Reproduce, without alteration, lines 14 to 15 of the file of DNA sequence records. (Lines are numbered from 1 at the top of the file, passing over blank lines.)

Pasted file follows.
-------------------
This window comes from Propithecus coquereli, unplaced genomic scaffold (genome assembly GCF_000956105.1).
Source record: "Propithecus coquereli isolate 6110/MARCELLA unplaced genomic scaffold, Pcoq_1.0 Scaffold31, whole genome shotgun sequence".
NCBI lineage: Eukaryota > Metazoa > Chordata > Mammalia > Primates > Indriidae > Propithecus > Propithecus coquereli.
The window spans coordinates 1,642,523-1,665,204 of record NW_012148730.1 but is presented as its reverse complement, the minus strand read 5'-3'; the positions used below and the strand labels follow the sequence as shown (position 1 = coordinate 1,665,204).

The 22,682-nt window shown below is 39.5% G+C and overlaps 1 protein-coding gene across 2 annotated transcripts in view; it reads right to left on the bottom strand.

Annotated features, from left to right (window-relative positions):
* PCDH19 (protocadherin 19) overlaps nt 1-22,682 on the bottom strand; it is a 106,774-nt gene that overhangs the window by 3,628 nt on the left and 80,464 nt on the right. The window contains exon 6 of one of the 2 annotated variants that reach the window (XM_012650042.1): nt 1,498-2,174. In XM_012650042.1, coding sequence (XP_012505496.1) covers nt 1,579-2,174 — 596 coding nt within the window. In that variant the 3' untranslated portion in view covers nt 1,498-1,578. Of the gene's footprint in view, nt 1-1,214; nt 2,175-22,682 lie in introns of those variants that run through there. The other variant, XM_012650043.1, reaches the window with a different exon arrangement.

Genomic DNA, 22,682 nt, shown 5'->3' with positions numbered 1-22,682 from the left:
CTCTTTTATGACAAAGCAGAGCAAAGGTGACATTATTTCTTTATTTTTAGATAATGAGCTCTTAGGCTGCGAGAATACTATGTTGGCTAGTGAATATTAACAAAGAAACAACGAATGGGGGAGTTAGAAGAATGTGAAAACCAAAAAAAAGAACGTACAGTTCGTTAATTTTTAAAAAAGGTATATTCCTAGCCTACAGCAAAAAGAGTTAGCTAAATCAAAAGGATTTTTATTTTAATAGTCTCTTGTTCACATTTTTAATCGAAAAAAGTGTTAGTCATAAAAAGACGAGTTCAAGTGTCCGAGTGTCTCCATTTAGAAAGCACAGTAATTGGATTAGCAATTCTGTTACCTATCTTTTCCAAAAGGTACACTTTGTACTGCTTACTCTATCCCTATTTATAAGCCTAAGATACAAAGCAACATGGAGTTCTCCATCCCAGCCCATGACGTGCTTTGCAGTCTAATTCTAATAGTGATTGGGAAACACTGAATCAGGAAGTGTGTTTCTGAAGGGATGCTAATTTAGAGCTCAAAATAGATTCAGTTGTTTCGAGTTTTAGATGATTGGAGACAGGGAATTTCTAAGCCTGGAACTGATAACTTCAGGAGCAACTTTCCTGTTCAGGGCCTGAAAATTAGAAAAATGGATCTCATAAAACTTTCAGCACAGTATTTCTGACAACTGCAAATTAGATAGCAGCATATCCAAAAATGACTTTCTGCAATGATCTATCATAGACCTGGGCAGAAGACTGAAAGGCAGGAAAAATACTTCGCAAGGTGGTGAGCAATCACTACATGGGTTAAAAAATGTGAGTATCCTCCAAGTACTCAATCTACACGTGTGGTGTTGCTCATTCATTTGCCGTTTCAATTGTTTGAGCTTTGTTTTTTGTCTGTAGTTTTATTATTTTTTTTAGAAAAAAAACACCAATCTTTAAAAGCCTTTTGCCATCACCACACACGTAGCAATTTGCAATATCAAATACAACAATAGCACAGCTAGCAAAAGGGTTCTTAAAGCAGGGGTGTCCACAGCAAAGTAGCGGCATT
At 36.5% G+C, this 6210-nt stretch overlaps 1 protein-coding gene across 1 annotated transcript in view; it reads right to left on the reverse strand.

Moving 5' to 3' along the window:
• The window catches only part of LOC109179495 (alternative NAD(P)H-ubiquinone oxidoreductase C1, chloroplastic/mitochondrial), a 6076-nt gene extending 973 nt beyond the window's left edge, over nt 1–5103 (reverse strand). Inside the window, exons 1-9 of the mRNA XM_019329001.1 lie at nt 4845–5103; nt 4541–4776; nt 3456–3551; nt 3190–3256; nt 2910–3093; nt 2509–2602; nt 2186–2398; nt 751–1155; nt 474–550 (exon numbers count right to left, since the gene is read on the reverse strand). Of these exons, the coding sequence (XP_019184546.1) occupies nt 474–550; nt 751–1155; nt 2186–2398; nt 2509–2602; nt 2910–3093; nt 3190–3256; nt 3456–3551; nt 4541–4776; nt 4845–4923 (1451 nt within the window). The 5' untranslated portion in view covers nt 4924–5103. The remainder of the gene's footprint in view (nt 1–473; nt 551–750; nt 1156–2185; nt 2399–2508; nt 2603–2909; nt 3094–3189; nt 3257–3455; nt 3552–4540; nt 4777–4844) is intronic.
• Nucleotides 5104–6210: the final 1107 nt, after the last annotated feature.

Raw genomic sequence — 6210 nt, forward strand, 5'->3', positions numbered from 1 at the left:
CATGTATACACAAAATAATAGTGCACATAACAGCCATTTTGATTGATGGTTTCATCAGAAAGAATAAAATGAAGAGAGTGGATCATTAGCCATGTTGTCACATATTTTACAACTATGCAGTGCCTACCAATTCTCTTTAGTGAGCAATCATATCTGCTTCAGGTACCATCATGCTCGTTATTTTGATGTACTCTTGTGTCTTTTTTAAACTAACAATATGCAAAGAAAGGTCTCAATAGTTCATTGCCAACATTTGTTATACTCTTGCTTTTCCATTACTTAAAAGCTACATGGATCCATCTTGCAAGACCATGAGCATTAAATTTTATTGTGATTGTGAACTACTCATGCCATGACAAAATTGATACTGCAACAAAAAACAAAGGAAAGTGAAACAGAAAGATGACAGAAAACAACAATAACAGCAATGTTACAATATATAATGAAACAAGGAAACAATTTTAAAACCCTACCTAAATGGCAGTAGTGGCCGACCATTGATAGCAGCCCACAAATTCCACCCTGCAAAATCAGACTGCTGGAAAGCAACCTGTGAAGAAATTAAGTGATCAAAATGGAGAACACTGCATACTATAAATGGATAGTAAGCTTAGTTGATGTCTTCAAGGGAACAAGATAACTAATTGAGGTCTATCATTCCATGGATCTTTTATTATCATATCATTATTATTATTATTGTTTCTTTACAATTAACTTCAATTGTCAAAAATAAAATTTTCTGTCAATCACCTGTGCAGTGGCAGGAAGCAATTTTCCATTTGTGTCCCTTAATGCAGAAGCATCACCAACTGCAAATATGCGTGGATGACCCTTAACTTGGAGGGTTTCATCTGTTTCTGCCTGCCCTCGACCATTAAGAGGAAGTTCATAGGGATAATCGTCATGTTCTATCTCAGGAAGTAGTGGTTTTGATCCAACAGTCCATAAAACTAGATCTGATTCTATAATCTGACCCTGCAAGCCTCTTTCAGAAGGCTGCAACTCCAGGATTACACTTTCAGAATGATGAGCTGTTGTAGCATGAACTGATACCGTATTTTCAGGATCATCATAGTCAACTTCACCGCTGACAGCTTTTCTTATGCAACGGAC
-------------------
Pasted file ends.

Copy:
Raw genomic sequence — 6210 nt, forward strand, 5'->3', positions numbered from 1 at the left:
CATGTATACACAAAATAATAGTGCACATAACAGCCATTTTGATTGATGGTTTCATCAGAAAGAATAAAATGAAGAGAGTGGATCATTAGCCATGTTGTCACATATTTTACAACTATGCAGTGCCTACCAATTCTCTTTAGTGAGCAATCATATCTGCTTCAGGTACCATCATGCTCGTTATTTTGATGTACTCTTGTGTCTTTTTTAAACTAACAATATGCAAAGAAAGGTCTCAATAGTTCATTGCCAACATTTGTTATACTCTTGCTTTTCCATTACTTAAAAGCTACATGGATCCATCTTGCAAGACCATGAGCATTAAATTTTATTGTGATTGTGAACTACTCATGCCATGACAAAATTGATACTGCAACAAAAAACAAAGGAAAGTGAAACAGAAAGATGACAGAAAACAACAATAACAGCAATGTTACAATATATAATGAAACAAGGAAACAATTTTAAAACCCTACCTAAATGGCAGTAGTGGCCGACCATTGATAGCAGCCCACAAATTCCACCCTGCAAAATCAGACTGCTGGAAAGCAACCTGTGAAGAAATTAAGTGATCAAAATGGAGAACACTGCATACTATAAATGGATAGTAAGCTTAGTTGATGTCTTCAAGGGAACAAGATAACTAATTGAGGTCTATCATTCCATGGATCTTTTATTATCATATCATTATTATTATTATTGTTTCTTTACAATTAACTTCAATTGTCAAAAATAAAATTTTCTGTCAATCACCTGTGCAGTGGCAGGAAGCAATTTTCCATTTGTGTCCCTTAATGCAGAAGCATCACCAACTGCAAATATGCGTGGATGACCCTTAACTTGGAGGGTTTCATCTGTTTCTGCCTGCCCTCGACCATTAAGAGGAAGTTCATAGGGATAATCGTCATGTTCTATCTCAGGAAGTAGTGGTTTTGATCCAACAGTCCATAAAACTAGATCTGATTCTATAATCTGACCCTGCAAGCCTCTTTCAGAAGGCTGCAACTCCAGGATTACACTTTCAGAATGATGAGCTGTTGTAGCATGAACTGATACCGTATTTTCAGGATCATCATAGTCAACTTCACCGCTGACAGCTTTTCTTATGCAACGGAC